On the eve of her husband's receipt of a prestigious literary award, Joan Castleman, who has put her own writing ambitions on hold to support her husband, evaluates her choices and decides to end the marriage.
...a light-stepping, streamlined novel ... rage might be the signature emotion of the powerless, but in Wolitzer's hands, rage is also very funny ... Wolitzer deploys a calm, seamless humor not found in her previous novels ... they gradually accumulate, creating a rueful, sardonic atmosphere ... The book represents a real step forward for Wolitzer, and its success lies in its reticence ... if The Wife is a puzzle and an entertainment, it's also a near heartbreaking document of feminist realpolitik.
...a diabolically smart and funny assault against the literary establishment and the tacit assumption that only men can write the Great American Novel. As Joan recounts the misery she and her fellow writers’ wives endure, popular and shrewd novelist Wolitzer choreographs her ire into kung-fu precision moves to zap our every notion about gender and status, creativity and fame, individuality and marriage, deftly exposing the injustice, sorrow, and sheer absurdity of it all.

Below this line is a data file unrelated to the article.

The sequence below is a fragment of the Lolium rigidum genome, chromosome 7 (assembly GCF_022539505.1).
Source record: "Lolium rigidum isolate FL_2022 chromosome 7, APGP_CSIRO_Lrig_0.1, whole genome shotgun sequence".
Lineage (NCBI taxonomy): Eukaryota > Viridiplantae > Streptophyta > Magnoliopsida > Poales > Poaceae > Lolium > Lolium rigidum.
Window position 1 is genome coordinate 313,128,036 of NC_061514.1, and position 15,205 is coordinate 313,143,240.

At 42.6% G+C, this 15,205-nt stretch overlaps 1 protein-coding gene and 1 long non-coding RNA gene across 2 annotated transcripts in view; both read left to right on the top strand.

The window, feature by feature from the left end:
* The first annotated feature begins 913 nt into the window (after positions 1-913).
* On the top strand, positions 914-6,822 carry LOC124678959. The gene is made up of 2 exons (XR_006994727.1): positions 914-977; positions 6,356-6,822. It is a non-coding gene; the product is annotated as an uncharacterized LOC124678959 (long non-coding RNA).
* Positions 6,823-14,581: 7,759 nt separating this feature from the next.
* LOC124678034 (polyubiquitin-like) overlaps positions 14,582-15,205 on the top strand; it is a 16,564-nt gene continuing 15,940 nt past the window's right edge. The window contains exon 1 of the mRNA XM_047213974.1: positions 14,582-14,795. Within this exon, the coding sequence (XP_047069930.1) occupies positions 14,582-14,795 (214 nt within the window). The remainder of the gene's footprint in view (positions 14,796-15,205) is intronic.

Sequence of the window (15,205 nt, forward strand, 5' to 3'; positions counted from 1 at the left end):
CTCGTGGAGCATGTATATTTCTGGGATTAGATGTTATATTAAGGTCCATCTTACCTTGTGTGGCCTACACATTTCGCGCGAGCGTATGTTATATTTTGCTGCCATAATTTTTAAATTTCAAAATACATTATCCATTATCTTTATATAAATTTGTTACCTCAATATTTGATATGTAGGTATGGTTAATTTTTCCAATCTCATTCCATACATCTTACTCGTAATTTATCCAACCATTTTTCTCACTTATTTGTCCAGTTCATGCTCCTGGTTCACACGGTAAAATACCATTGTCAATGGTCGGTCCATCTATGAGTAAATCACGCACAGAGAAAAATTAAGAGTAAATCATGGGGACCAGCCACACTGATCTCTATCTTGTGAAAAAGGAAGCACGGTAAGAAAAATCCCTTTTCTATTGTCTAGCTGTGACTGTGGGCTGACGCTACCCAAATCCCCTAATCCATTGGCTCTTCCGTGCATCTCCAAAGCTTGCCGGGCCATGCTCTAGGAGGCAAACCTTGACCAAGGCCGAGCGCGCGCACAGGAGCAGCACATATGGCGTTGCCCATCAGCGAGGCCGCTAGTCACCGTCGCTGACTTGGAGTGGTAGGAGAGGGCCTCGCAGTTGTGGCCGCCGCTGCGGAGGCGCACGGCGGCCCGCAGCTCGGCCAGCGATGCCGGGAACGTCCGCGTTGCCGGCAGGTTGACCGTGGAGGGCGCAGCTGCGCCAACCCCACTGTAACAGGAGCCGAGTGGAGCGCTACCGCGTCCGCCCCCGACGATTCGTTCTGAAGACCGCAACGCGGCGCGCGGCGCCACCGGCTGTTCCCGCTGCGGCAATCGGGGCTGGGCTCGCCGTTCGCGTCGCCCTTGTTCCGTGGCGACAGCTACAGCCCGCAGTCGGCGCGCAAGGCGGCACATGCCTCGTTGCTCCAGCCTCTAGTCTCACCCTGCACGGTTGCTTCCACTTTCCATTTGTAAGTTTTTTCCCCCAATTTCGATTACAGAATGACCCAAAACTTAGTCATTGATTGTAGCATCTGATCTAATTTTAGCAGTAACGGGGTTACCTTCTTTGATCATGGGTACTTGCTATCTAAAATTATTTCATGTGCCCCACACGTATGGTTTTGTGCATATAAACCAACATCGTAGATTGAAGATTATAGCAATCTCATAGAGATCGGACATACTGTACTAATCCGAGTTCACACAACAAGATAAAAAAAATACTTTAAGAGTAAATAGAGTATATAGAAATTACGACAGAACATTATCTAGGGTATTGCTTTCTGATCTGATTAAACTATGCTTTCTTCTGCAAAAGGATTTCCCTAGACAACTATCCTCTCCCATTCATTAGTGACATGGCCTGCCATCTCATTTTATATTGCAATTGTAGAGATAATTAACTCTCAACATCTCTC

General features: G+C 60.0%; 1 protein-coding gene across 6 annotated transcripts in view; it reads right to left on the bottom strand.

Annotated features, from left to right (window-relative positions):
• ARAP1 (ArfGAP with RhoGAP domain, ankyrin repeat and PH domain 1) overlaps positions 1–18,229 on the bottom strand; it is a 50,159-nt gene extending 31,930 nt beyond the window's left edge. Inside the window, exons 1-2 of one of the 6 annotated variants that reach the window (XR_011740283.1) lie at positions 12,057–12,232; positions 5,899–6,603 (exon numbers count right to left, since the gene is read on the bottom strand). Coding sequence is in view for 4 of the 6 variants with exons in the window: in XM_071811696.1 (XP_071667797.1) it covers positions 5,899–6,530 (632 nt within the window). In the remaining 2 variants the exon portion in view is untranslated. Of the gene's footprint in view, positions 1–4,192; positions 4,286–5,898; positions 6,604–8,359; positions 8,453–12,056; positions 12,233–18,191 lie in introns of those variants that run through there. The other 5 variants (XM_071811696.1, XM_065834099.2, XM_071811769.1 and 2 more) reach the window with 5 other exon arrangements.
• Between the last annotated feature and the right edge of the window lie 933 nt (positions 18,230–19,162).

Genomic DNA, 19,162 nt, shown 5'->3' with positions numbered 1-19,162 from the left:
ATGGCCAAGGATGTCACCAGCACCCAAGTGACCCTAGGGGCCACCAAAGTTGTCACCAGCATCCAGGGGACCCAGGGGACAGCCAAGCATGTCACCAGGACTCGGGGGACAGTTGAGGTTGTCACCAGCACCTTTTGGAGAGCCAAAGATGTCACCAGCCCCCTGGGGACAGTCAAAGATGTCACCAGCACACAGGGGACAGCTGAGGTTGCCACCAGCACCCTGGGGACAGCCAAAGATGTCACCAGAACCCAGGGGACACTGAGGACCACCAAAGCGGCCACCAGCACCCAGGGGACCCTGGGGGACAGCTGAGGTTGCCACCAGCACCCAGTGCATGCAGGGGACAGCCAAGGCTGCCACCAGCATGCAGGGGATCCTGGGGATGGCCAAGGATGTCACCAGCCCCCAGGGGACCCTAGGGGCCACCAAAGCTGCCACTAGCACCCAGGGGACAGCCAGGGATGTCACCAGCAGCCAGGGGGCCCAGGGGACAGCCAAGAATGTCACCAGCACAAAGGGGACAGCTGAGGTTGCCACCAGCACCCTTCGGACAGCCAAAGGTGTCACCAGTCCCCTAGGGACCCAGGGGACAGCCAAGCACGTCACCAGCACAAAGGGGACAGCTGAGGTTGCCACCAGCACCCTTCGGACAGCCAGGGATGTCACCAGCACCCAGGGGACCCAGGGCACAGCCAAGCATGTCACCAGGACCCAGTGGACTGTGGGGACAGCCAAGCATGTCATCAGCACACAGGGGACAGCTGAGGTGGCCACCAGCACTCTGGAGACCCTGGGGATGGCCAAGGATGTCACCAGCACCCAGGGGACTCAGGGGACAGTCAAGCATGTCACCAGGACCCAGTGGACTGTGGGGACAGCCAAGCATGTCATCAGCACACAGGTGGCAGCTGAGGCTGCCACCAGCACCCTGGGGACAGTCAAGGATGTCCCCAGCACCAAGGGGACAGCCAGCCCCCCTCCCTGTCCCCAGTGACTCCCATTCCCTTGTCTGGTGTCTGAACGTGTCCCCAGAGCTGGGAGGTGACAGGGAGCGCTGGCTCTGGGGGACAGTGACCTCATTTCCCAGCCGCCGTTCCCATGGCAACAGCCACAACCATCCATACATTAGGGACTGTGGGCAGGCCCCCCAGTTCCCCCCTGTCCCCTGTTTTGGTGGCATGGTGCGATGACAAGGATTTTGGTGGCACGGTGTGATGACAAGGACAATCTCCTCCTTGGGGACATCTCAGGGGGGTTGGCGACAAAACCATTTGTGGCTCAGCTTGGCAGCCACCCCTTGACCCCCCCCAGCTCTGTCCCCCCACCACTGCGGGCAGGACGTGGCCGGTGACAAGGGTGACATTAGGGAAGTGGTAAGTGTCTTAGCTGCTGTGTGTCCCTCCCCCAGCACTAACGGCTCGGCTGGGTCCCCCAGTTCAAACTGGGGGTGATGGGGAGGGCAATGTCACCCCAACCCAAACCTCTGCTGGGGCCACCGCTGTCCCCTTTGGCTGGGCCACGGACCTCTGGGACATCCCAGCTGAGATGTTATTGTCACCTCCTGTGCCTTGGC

It is a surprise ending that will startle the most intuitive of readers ... Wolitzer proves herself a crafty and deft author with her ability to distract her reader from the core of this story ... On a larger scale the story will prompt readers to evaluate their own roles in relationships and question the exceptions they have
made to their own rules ... The Wife is a surprisingly perceptive story.